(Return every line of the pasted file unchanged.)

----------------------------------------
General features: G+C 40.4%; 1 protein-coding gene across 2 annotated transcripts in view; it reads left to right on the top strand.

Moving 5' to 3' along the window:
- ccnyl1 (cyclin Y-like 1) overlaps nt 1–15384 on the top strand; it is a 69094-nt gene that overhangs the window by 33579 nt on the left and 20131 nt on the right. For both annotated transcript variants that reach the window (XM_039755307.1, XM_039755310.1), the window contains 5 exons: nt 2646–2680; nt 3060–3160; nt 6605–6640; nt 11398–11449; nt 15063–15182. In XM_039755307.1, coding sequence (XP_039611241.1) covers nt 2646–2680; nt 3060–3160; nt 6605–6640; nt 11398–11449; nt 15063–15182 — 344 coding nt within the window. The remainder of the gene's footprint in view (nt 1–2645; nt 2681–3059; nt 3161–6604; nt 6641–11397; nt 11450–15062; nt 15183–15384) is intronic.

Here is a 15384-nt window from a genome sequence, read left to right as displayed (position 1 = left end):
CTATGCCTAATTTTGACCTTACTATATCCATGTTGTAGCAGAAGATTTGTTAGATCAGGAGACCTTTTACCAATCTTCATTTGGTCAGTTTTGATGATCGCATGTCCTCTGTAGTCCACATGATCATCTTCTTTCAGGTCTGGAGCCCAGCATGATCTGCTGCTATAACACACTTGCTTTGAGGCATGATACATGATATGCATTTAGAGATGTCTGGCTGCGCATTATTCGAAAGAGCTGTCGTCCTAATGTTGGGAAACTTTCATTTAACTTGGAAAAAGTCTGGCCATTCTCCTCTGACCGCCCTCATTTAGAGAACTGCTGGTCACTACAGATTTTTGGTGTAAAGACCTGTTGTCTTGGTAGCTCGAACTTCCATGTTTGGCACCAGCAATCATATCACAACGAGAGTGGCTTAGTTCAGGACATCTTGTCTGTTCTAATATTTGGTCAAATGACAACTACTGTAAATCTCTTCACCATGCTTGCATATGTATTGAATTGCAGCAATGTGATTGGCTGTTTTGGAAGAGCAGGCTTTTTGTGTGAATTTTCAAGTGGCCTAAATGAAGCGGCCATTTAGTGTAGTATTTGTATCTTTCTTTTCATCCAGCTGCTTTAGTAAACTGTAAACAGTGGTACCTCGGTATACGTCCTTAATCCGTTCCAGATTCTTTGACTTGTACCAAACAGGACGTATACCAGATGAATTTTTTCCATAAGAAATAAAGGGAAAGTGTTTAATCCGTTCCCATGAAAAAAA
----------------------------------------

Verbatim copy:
General features: G+C 40.4%; 1 protein-coding gene across 2 annotated transcripts in view; it reads left to right on the top strand.

Moving 5' to 3' along the window:
- ccnyl1 (cyclin Y-like 1) overlaps nt 1–15384 on the top strand; it is a 69094-nt gene that overhangs the window by 33579 nt on the left and 20131 nt on the right. For both annotated transcript variants that reach the window (XM_039755307.1, XM_039755310.1), the window contains 5 exons: nt 2646–2680; nt 3060–3160; nt 6605–6640; nt 11398–11449; nt 15063–15182. In XM_039755307.1, coding sequence (XP_039611241.1) covers nt 2646–2680; nt 3060–3160; nt 6605–6640; nt 11398–11449; nt 15063–15182 — 344 coding nt within the window. The remainder of the gene's footprint in view (nt 1–2645; nt 2681–3059; nt 3161–6604; nt 6641–11397; nt 11450–15062; nt 15183–15384) is intronic.

Here is a 15384-nt window from a genome sequence, read left to right as displayed (position 1 = left end):
CTATGCCTAATTTTGACCTTACTATATCCATGTTGTAGCAGAAGATTTGTTAGATCAGGAGACCTTTTACCAATCTTCATTTGGTCAGTTTTGATGATCGCATGTCCTCTGTAGTCCACATGATCATCTTCTTTCAGGTCTGGAGCCCAGCATGATCTGCTGCTATAACACACTTGCTTTGAGGCATGATACATGATATGCATTTAGAGATGTCTGGCTGCGCATTATTCGAAAGAGCTGTCGTCCTAATGTTGGGAAACTTTCATTTAACTTGGAAAAAGTCTGGCCATTCTCCTCTGACCGCCCTCATTTAGAGAACTGCTGGTCACTACAGATTTTTGGTGTAAAGACCTGTTGTCTTGGTAGCTCGAACTTCCATGTTTGGCACCAGCAATCATATCACAACGAGAGTGGCTTAGTTCAGGACATCTTGTCTGTTCTAATATTTGGTCAAATGACAACTACTGTAAATCTCTTCACCATGCTTGCATATGTATTGAATTGCAGCAATGTGATTGGCTGTTTTGGAAGAGCAGGCTTTTTGTGTGAATTTTCAAGTGGCCTAAATGAAGCGGCCATTTAGTGTAGTATTTGTATCTTTCTTTTCATCCAGCTGCTTTAGTAAACTGTAAACAGTGGTACCTCGGTATACGTCCTTAATCCGTTCCAGATTCTTTGACTTGTACCAAACAGGACGTATACCAGATGAATTTTTTCCATAAGAAATAAAGGGAAAGTGTTTAATCCGTTCCCATGAAAAAAA